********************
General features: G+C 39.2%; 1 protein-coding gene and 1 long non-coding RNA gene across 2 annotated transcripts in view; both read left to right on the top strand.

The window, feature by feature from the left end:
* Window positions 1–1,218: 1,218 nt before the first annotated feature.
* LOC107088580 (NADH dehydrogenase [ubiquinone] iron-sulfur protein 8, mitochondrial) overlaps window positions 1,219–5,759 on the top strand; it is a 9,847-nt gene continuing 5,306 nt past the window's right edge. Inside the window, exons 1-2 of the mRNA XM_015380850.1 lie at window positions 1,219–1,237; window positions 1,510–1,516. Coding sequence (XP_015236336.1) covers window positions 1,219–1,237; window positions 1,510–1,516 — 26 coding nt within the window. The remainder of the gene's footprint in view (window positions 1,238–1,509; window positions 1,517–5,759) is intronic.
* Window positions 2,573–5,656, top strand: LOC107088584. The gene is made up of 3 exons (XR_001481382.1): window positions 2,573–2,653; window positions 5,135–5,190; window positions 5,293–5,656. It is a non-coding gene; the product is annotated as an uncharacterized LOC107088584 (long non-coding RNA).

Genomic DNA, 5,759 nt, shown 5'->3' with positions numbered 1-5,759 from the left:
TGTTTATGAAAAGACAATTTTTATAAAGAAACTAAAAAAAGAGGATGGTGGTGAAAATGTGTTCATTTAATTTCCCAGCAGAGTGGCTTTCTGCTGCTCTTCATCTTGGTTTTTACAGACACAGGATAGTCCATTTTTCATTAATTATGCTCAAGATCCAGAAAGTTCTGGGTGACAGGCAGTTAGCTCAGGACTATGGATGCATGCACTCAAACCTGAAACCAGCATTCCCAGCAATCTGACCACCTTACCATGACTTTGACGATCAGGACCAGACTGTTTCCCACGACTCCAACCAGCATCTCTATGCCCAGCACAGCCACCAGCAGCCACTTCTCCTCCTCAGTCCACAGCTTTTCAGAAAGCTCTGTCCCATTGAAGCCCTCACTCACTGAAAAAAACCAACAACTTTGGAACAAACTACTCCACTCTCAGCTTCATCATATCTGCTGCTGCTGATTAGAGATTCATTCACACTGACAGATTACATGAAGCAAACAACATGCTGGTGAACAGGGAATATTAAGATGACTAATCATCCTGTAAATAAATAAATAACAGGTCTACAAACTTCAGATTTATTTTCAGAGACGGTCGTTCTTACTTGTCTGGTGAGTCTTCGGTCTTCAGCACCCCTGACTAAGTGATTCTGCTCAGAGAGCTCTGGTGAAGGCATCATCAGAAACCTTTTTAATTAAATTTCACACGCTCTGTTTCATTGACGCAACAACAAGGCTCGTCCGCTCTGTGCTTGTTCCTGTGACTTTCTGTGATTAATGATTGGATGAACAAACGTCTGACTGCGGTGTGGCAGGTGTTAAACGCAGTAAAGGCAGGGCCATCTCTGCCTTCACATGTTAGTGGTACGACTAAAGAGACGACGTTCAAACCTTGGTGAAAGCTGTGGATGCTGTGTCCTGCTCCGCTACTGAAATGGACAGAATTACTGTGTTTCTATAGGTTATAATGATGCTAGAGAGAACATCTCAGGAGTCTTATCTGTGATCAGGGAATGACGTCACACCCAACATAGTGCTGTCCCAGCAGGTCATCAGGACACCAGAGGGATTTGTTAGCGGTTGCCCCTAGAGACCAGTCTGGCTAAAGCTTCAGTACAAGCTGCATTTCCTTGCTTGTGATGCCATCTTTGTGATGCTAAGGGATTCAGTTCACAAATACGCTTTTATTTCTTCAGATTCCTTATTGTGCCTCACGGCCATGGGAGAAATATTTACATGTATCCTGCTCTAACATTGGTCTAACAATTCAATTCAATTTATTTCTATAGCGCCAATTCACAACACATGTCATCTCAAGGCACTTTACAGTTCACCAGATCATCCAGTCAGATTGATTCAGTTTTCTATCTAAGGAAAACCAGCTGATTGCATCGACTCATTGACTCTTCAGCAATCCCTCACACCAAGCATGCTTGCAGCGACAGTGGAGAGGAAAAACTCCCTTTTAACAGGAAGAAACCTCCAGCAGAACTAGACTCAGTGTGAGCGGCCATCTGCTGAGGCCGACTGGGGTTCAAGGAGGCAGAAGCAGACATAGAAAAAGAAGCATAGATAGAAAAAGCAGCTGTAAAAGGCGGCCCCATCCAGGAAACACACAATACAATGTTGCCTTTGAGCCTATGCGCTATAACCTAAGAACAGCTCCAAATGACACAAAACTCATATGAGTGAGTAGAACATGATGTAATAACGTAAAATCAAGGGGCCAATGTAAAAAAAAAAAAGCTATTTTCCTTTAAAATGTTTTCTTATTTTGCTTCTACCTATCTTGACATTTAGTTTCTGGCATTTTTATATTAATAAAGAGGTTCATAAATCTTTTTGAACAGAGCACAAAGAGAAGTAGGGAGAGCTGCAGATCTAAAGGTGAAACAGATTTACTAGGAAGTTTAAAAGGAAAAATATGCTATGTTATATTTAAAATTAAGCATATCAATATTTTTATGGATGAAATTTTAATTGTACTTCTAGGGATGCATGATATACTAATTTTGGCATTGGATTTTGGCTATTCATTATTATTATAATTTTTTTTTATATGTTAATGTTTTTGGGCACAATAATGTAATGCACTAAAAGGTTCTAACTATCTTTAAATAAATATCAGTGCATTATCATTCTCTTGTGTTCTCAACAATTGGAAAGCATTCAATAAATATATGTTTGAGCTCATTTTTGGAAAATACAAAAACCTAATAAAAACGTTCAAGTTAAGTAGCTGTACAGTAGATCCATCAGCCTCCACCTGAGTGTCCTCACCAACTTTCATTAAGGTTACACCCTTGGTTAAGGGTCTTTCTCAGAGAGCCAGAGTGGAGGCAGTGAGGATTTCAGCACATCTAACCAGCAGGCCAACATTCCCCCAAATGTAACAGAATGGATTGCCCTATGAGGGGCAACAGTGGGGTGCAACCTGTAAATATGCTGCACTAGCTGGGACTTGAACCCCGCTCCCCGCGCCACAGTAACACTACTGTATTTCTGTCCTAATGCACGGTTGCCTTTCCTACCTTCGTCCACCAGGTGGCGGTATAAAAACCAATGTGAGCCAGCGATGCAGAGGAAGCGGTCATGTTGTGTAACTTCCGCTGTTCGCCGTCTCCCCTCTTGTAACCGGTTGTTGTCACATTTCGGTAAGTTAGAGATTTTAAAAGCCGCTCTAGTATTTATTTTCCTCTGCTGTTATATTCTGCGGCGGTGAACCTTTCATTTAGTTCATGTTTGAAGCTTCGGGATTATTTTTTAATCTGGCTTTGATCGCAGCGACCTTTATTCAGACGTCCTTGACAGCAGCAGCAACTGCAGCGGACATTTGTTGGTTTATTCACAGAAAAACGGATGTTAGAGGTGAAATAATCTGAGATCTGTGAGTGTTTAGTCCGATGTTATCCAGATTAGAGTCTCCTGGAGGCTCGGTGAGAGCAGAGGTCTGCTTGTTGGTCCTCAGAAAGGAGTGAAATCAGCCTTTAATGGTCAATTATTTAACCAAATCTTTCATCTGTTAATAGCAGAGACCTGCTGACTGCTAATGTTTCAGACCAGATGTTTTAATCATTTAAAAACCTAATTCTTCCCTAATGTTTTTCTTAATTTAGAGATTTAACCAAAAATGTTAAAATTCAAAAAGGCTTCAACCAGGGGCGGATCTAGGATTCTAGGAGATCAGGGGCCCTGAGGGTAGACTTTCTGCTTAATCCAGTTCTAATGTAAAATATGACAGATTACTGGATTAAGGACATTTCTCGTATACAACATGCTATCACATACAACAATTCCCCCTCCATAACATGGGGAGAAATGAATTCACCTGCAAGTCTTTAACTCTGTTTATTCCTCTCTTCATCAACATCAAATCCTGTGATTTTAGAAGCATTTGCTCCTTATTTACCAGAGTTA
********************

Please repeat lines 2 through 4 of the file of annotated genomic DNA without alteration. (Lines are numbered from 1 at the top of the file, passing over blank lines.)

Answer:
The window, feature by feature from the left end:
* Window positions 1–1,218: 1,218 nt before the first annotated feature.
* LOC107088580 (NADH dehydrogenase [ubiquinone] iron-sulfur protein 8, mitochondrial) overlaps window positions 1,219–5,759 on the top strand; it is a 9,847-nt gene continuing 5,306 nt past the window's right edge. Inside the window, exons 1-2 of the mRNA XM_015380850.1 lie at window positions 1,219–1,237; window positions 1,510–1,516. Coding sequence (XP_015236336.1) covers window positions 1,219–1,237; window positions 1,510–1,516 — 26 coding nt within the window. The remainder of the gene's footprint in view (window positions 1,238–1,509; window positions 1,517–5,759) is intronic.